Y. Yamaji, T. Suzuki, and M. Kawamura, arXiv:1802.02854.Search in Google Scholar
 I. Rousochatzakis, S. Kourtis, J. Knolle, R. Moessner, and N. B. Perkins, Phys. Rev. B, vol. 100, p. 045117, 2019.Search in Google Scholar
 S. Sugiura and A. Shimizu, Phys. Rev. Lett., vol. 108, p. 240401, 2012.Search in Google Scholar
 S. Sugiura and A. Shimizu, Phys. Rev. Lett., vol. 111, p. 010401, 2013.Search in Google Scholar
 A. Wietek, P. Corboz, S. Wessel, B. Normand, F. Mila, and A. Honecker, Phys. Rev. Research, vol. 1, p. 033038, 2019.Search in Google Scholar
 T. Iitaka and T. Ebisuzaki, Phys. Rev. E, vol. 69, p. 057701, 2004.Search in Google Scholar
 L. Vidmar and M. Rigol, Phys. Rev. Lett., vol. 119, p. 220603, 2017.Search in Google Scholar
 J. Schnack, J. Richter, and R. Steinigeweg, Phys. Rev. Research, vol. 2, p. 013186, 2020.Search in Google Scholar
 T. Monnai and A. Sugita, J. Phys. Soc. Jpn., vol. 83, p. 094001, 2014.Search in Google Scholar
 H. Endo, C. Hotta, and A. Shimizu, Phys. Rev. Lett., vol. 121, p. 220601, 2018.Search in Google Scholar
 J. Richter, M. H. Lamann, C. Bartsch, R. Steinigeweg, and J. Gemmer, Phys. Rev. E, vol. 100, p. 032124, 2019.Search in Google Scholar
 L. F. Santos and M. Rigol, Phys. Rev. E, vol. 82, p. 031130, 2010.Search in Google Scholar
 R. Steinigeweg, J. Herbrych, and P. Prelovšek, Phys. Rev. E, vol. 87, p. 012118, 2013.Search in Google Scholar
 W. Beugeling, R. Moessner, and M. Haque, Phys. Rev. E, vol. 89, p. 042112, 2014.Search in Google Scholar
 H. Kim, T. N. Ikeda, and D. A. Huse, Phys. Rev. E, vol. 90, p. 052105, 2014.Search in Google Scholar
 R. Mondaini and M. Rigol, Phys. Rev. E, vol. 96, p. 012157, 2017.Search in Google Scholar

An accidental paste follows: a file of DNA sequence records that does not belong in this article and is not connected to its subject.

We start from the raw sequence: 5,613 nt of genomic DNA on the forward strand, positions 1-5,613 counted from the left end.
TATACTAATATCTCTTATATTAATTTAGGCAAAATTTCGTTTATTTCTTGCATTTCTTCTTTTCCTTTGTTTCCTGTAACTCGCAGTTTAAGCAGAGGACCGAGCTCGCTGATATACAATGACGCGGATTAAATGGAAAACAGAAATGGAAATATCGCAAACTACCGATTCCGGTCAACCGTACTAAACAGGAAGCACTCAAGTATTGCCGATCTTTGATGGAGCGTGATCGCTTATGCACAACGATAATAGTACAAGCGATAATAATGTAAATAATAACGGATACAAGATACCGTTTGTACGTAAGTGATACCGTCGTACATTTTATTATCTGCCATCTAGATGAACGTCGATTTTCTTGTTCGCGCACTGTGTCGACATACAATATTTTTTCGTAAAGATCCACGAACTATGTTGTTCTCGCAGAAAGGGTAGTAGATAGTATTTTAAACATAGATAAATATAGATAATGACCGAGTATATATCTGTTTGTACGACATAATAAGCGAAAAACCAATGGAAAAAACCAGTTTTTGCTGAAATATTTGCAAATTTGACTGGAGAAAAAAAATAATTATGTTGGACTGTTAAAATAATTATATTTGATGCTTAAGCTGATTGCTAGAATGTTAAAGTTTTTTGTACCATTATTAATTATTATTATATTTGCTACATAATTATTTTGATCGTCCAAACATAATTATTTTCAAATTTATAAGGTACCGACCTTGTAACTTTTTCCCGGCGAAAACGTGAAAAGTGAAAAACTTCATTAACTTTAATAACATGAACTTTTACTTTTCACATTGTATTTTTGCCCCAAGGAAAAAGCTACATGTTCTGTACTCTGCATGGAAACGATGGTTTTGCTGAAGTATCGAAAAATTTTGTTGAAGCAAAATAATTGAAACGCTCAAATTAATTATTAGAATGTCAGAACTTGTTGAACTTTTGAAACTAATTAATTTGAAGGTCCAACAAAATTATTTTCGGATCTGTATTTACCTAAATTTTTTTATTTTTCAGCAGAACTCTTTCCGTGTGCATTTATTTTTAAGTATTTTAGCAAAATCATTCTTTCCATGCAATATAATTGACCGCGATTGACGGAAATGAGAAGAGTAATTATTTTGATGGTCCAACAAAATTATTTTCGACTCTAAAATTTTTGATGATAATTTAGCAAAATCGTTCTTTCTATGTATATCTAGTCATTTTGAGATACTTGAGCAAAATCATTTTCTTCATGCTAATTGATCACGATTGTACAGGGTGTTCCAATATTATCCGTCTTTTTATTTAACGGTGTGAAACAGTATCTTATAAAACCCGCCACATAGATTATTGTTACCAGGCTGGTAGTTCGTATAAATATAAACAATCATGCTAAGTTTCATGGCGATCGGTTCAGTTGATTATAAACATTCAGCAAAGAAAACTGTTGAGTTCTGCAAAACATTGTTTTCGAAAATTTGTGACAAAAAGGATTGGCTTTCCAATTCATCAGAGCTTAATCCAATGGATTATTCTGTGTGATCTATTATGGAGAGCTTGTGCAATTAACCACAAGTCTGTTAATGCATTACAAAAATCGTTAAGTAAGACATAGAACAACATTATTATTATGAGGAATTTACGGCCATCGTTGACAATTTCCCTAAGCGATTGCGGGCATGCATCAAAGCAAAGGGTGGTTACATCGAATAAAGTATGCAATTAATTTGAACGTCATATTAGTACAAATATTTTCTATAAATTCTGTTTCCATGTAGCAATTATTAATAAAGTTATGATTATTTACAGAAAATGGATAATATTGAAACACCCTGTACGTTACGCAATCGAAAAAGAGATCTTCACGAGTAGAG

D. Jansen, J. Stolpp, L. Vidmar, and F. Heidrich-Meisner, Phys. Rev. B, vol. 99, p. 155130, 2019.Search in Google Scholar
 I. M. Khaymovich, M. Haque, and P. A. McClarty, Phys. Rev. Lett., vol. 122, p. 070601, 2019.Search in Google Scholar
 R. Steinigeweg, J. Herbrych, F. Pollmann, and W. Brenig, Phys. Rev. B, vol. 94, p. 180401, 2016.Search in Google Scholar
 R. Steinigeweg, F. Jin, D. Schmidtke, H. De Raedt, K. Michielsen, and J. Gemmer, Phys. Rev. B, vol. 95, p. 035155, 2017.Search in Google Scholar
 J. Richter, J. Herbrych, and R. Steinigeweg, Phys. Rev. B, vol. 98, p. 134302, 2018.Search in Google Scholar
 J. Richter, N. Casper, W. Brenig, and R. Steinigeweg, Phys. Rev. B, vol. 100, p. 144423, 2019.Search in Google Scholar
 R. Steinigeweg, A. Khodja, H. Niemeyer, C. Gogolin, and J. Gemmer, Phys. Rev. Lett., vol. 112, p. 130403, 2014.Search in Google Scholar
 T. Heitmann and J. Schnack, Phys. Rev. B, vol. 99, p. 134405, 2019.Search in Google Scholar
 H. De Raedt and K. Michielsen, Host Publ., 2006.Search in Google Scholar
 V. V. Dobrovitski and H. De Raedt, Phys. Rev. E, vol. 67, p. 056702, 2003.Search in Google Scholar